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  26. Marcie Sands says:

    I am thankful for the background information about DST. I am currently a student working on a semester theme about Indiana history. I am including in my first lesson about the time zones. I want to explain to the students what time zone we are in and why. This blog and its responsive blogs has helped a lot with my research. I never understood why we (Indiana) had to be on two different time zones. Once we decided to change, I thought it would have been better for the whole state to stay on Central time. It would have made more sense that we didn’t have to change our clocks. And, you are right. We deal with all different time zones. We have family living in other time zones, and we know folks that travel out of the country. And we especially know that businesses deal with companies out of our time zone and out of our country. We also don’t always understand why legislatures make the decisions they do.

  27. Jim B. says:

    Unfulfilled Promises

    Three weeks from now on March 9, 2008 we will advance our clocks one hour and for the third year in a row morning commuters will have to do so in the dark – just when they were getting a hint of daylight at the end of the road. Indianapolis has the latest sunrises of any major city in the country because Eastern Daylight Time amounts to double daylight time for our geographic location (86 degrees W. Longitude). It could be worse. Hoosiers living in Terre Haute and now Vincennes have the latest summer sunrises of any location in America. It hasn’t always been so. On March 9, 2005, Indianapolis’s sunrise was at 7:05 EST but this year it will occur at 8:05 EDT. By comparison, the sun will rise in New York City at 7:17 EDT, in Chicago at 7:12 CDT, and Los Angeles at 7:11 PDT. It is readily apparent our clocks were better aligned with the rest of the nation’s clocks before we started to observe Eastern Daylight Time. These abnormally late sunrises haven’t made our winters longer. It just seems so.

    Hoosiers will spend 2,400,000 hours this year resetting clocks. Is it really worth this effort to be on the same time as Bangor, Maine? Has double daylight time lived up to what was promised? We were told it would end the confusion about Indiana time but now most people are confused about whether to advance their clocks or to set them back an hour. Pity those that fail to do either. We were told it would save energy but if it has it would be the first time double daylight savings has ever done so. We were told it would lower the crime rate but now Marion County has a crime wave of historical proportions. We were told it would be good for business but now we are an extra hour removed from the center of the nation’s market place. We were told it would be good for the economy but now lawmakers are trying to figure out how to raise taxes because of dwindling revenue. We were told it would place more Hoosiers on the same time but before 2006 Ft. Wayne, Indianapolis, Evansville, Gary and Chicago clocks were set to the same time most of the year and now there is always an hour difference between the Hoosiers in the eastern zone and the Hoosiers in the central zone. We were told it would make evening driving safer but we weren’t told that driving in the darker mornings would be more hazardous. We were told that there would be more daylight for evening walks but we weren’t told that there would be less daylight for morning jogs.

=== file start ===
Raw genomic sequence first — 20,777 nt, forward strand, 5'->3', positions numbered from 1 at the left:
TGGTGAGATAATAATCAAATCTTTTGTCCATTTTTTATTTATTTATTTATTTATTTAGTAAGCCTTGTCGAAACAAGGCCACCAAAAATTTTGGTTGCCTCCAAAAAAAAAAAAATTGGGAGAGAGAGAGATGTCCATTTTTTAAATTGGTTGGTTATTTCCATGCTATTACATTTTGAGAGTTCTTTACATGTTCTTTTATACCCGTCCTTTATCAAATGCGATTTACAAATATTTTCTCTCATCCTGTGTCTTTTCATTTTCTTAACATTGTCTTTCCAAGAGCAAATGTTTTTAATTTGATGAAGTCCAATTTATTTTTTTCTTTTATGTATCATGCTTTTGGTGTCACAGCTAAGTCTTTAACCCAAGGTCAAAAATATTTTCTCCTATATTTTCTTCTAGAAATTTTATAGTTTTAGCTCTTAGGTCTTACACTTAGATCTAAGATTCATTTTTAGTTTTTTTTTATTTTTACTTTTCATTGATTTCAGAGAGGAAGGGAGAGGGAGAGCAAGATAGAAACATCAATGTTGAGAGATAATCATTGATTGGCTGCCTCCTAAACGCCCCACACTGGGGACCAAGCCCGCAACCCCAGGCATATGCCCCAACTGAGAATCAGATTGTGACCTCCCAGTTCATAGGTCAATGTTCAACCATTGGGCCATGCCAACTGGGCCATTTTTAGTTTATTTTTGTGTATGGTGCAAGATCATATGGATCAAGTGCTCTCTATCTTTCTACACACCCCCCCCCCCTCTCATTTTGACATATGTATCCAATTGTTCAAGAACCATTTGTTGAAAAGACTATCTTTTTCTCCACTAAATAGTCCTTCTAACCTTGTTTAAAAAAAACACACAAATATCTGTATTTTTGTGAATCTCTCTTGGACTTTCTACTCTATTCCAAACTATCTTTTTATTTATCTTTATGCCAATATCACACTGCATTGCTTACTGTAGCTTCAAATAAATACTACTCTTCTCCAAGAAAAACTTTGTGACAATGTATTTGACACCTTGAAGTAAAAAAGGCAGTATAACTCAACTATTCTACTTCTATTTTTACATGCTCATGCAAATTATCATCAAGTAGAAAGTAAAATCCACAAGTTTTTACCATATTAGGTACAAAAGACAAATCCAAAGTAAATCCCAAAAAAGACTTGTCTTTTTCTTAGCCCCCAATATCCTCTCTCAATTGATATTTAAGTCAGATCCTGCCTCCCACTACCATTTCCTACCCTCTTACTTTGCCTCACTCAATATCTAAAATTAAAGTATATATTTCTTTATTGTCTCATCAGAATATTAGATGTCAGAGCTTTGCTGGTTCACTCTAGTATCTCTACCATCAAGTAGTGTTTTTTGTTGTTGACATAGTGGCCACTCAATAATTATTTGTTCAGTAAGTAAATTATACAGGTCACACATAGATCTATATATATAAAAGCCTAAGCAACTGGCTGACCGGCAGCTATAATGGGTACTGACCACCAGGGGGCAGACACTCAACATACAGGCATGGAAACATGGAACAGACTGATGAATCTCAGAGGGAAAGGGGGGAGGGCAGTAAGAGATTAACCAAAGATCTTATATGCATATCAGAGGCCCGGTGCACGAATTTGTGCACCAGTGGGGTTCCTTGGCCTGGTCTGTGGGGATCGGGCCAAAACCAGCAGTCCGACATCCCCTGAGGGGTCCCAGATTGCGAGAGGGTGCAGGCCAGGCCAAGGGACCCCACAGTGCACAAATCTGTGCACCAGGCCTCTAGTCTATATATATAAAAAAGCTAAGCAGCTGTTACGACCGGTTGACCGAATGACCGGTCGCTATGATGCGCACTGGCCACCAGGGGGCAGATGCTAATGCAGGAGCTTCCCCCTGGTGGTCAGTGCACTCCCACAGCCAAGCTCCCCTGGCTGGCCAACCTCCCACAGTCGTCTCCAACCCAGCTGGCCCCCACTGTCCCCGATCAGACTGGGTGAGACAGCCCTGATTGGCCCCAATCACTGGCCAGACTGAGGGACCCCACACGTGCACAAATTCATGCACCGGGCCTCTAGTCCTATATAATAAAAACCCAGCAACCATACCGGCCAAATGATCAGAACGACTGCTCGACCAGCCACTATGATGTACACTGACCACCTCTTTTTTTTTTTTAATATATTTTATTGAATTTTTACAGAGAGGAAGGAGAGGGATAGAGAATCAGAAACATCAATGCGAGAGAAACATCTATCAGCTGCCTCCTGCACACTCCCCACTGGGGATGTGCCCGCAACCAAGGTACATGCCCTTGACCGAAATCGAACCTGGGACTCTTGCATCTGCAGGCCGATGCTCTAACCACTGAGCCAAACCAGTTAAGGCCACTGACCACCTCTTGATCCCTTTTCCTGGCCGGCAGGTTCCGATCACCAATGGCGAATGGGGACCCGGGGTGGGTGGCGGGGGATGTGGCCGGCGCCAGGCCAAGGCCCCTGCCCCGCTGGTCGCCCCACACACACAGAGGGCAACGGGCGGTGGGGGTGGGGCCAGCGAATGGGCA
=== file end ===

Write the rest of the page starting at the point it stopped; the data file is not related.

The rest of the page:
We, the people of Indiana, have not been treated fairly. An unnatural clock has been imposed on us without our consent. No candidate for a state office campaigned to have Indiana divided by a time zone boundary but the federal government, acting on the request of a private lobbying organization, did so in 1961. No candidate for state office campaigned for Eastern Daylight Time specifically. Candidate Daniels campaigned for generic daylight savings but many of us believed he preferred Central Daylight Time. Lawmakers had to vote not knowing if they were voting for Eastern or Central daylight. The measure failed to pass twice but was resurrected again and passed on the third vote when a representative reneged on a promise he had made to his constituents. A matter such as this that affects each of us in very personal ways should be decided not by the whims of special interests but by the people at the ballot box after a vigorous and open public debate.

  28. Paul says:

    The Wall Street Journal edition for 27 February 2008, page D1, highlights an electric power usage study focused on Indiana since the adoption of DST. The conclusion was that electric power usage in the parts of Indiana that began using DST increased by 1 to 4% at a cost to Hoosier consumers of over $8 million. They attributed the increased power usage to increased use of lights in morning hours in fall and spring and increased usage of air conditioning in the summer due to people returning home during the hottest part of the day.

  29. Paul:

    Thanks for the update. I still think changing to DST was a mistake. But it sure made Daniels look like he was accomplishing something.

    I wonder if those new stats could be used to go back to standard time?